Accordingly, it is therefore an object of the present invention to provide a novel and improved decision directed phase locked loop (DDPLL) for use in data communication systems.
It is also an object of the present invention to provide an improved decision directed phase locked loop (DDPLL) for use in digital communication systems to enhance demodulation performance at low signaltonoise (SN) ratio.
It is another object of the present invention to provide an improved decision directed phase locked loop (DDPLL) for use in satellite communication systems to reduce deviation of phase tracking of an incoming modulated signal and lower error rate for recovered data.
It is further an object of the present invention to provide an improved decision directed phase locked loop (DDPLL) for use with short block codes in satellite communication systems to track phase of a binary phase shift keying (BPSK) or a quaternary phase shift keying (QPSK) modulated signal using codeword level decisions rather than symbol by symbol decisions.
It is yet further an object of the present invention to provide an improved decision directed phase locked loop (DDPLL) for use with short block biorthogonal codes (e.g., ReedMuller codes) in satellite communication systems with minimal deviation of phase tracking and error rate for recovered data.
These and other objects of the present invention may be achieved by an improved decision directed phase locked loop (DDPLL) for use with short block codes in a communication receiver of a digital communication system to track phase of an input modulated signal. The decision directed phase locked loop (DDPLL) may comprise a first converter which converts a baseband quadrature pair of an input modulated signal encoded by a sequence of codewords from a rectangular form into a pair of polar coordinates having an incoming phase; a comparator which generates a phase difference of an incoming phase of an input modulated signal and an estimated phase; a second converter which converts the polar coordinates having a phase difference into a set of vector pairs of phase stabilized observables in a rectangular form; a decoder which decodes said set of vector pairs of phase stabilized observables in a rectangular form at a decode rate to generate decoded data; a vector error evaluator which evaluates a set of vector pairs of phase stabilized observables in accordance with decoded data at each codeword to generate a decision directed phase error estimate; and a loop filter which filters a decision directed phase error estimate to yield an update of an estimated phase at each codeword.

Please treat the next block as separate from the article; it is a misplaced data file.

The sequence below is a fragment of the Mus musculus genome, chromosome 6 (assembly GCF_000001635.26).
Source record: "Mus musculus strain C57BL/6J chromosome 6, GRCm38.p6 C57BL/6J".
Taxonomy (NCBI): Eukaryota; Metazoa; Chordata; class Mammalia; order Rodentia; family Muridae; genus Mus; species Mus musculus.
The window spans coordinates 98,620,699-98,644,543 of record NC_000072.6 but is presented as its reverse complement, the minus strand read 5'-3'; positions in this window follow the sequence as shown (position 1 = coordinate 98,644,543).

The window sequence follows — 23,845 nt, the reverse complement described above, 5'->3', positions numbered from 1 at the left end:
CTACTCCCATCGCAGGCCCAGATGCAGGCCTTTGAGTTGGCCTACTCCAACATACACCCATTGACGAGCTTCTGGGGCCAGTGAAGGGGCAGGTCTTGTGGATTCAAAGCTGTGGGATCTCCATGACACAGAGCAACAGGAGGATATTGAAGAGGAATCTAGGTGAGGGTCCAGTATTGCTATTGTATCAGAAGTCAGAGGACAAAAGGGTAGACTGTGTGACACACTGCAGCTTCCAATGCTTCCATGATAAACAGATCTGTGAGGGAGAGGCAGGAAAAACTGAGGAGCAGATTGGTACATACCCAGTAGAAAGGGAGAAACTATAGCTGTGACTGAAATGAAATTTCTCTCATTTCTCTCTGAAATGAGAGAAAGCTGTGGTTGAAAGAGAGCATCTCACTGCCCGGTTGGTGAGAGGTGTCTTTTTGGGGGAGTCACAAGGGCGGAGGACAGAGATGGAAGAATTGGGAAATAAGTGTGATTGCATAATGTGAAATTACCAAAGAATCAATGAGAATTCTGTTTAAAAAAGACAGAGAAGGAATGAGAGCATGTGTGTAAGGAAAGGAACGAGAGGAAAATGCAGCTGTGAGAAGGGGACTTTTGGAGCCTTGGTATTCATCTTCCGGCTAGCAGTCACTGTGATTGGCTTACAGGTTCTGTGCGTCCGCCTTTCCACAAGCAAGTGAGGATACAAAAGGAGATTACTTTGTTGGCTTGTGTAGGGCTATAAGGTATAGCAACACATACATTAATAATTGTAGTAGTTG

The vector error evaluator of the decision directed phase locked loop (DDPLL) according to the present invention may include a buffer which retains a set of vector pairs of phase stabilized observables during each codeword; a derotator which translates each codeword from the decoded data into constituent dibits and derotates a set of vector pairs of phase stabilized observables corresponding to each dibit using a reverse angle for each dibit to yield derotated variables; an accumulator which accumulates the derotated variables for integration over a predetermined length of each codeword to yield integrated variables; and an arctangent unit which determines an arctangent of the integrated variables to yield a decision directed phase error estimate. The arctangent of the integrated variables may be determined by first obtaining an angle estimate from the integrated variables, next obtaining a mean value of the angle estimate, and then subtracting the mean value of the angle estimate from the angle estimate so as to yield the decision directed phase error estimate.